You’ve looked for homes, you found the perfect one, made an offer and were accepted!Now your agent is talking to you about contingencies and you nod your head because you’re sure you should know what they mean, but really have a lot of questions.
Purchase contracts typically have contingencies whereby if you learn new information during the course of escrow, during a specified time period, you may cancel the contract and generally get back your earnest money deposit.
For example, in California, we typically have contract contingencies for loan, disclosures, inspections, appraisal and HOA.Less used, but also applicable are contingencies for the sale of the buyer’s current home or leased items in the new house such as solar panels.
The purpose of the contingency period is to allow the buyer to do further investigations on the home to make certain the home will meet their needs and is indeed the value of the offer made.Most often in our area of Orange County, contingencies are due around 17-21 days of escrow.
Appraisal – Buyers may cancel if the appraisal comes in at less than the contracted price, however, there can be other remedies to cancelling if you don’t want to.
Loan – Your lender will work with you to get your preliminary loan approval.This means, based on all the information they have at hand, they believe they can give you the loan needed to buy the home.If for some reason, the loan does not get approved, you many cancel within your contingency period.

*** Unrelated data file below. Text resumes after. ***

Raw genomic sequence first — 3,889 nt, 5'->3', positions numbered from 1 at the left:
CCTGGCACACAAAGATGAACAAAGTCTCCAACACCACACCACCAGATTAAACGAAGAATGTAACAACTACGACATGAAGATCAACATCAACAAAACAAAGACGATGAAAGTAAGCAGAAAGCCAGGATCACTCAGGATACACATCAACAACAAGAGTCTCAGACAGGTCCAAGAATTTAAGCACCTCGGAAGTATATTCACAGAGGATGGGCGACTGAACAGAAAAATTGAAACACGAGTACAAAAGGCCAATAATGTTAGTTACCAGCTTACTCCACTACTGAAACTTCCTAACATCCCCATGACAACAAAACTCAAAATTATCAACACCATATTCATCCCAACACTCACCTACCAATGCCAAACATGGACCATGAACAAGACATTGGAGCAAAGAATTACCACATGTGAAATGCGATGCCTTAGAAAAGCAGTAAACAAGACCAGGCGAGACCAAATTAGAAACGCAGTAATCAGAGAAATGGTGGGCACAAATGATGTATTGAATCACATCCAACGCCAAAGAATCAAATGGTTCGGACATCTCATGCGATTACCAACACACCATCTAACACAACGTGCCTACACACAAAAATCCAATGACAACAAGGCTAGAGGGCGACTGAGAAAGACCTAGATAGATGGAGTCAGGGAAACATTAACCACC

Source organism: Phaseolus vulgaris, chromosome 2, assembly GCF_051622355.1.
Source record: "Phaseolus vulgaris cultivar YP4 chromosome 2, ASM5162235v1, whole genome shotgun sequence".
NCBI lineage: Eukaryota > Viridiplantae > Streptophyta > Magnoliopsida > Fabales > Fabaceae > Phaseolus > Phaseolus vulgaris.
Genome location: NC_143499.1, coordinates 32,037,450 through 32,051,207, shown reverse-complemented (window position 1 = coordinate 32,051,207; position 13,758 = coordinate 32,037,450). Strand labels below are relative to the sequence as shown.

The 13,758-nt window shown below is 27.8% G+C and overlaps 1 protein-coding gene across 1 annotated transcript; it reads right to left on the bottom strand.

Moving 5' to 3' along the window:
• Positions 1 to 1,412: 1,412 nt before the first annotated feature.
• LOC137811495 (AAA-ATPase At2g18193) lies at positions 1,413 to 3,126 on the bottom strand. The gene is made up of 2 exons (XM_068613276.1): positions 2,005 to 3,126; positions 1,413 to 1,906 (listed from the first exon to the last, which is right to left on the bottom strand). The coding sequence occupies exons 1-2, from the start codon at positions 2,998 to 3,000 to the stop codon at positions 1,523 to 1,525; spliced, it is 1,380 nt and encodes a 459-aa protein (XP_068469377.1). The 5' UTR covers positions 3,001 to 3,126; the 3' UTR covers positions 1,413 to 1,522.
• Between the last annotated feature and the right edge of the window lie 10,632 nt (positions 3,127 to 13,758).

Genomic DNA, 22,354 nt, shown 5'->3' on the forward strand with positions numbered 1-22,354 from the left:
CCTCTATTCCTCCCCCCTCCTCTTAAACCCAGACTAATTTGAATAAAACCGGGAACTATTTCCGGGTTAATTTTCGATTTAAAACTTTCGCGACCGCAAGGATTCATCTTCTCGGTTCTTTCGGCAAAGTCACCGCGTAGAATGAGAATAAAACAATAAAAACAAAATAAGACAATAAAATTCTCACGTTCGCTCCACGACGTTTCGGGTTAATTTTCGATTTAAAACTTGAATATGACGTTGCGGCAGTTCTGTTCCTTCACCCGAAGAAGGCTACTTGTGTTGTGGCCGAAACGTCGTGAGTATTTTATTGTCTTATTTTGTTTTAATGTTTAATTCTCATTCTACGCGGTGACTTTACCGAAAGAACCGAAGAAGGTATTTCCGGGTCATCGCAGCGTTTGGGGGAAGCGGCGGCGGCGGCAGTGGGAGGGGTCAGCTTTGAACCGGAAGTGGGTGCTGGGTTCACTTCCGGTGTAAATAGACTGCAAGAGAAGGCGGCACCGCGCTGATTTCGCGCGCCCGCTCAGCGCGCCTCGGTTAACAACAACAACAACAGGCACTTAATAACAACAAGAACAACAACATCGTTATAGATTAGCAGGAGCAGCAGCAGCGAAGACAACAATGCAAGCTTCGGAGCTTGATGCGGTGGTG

Disclosures – Sellers are required to give you information about the home for you to review.This can vary depending on the type of seller…owner occupied, foreclosure, probate.Items you can most likely expect: a report showing flood zones, earthquake areas, fire hazard lines; a title report showing any clouds to title; information about repairs or defects in the home, whether someone died in the last three years at the property, any known nuisances, etc.
Inspections – As a buyer, you should hire an inspector to conduct any needed physical inspections on the home.You want assurances that the home is in good working order from what the inspector can tell.Remember, no one can see behind walls, under floors or in inaccessible places, so it’s never 100%, but will give you an idea of a lot of problems that may exist.
Leased Items – If the property comes with leased solar panels or a water softener that is leased, the seller is required to tell you.The buyer may need to assume those leases and qualify for them with the new company.Additionally, those lease payments may impact your loan and should also be discussed with your lender.
HOA – Any property that has an HOA is required to give you copies of certain documents that tell you the rules of the community as well as the financial soundness of the HOA.It can be a GIANT stack of papers and is sometimes difficult for buyers to wade through.You are responsible for knowing the information and acting within the confines of those rules once you take ownership though.A few of my preferred documents to highlight: the budget, the main rules section and the minutes from the last twelve months.I like the minutes because they tell you what kind of issues come up at meetings as well as anything that is up for discussion and may change in the near future.
Overall, these contingencies are to protect you, the buyer, from making a purchase decision that may be unsound, either in general or for your particular circumstances.Make sure you work with an experienced agent, like our team at Meredith Drews Realty Group, who watches over your best interests throughout the entire process and beyond.
For further questions or to schedule a consultation, contact Meredith Drews at 949-378-5690 or firstname.lastname@example.org.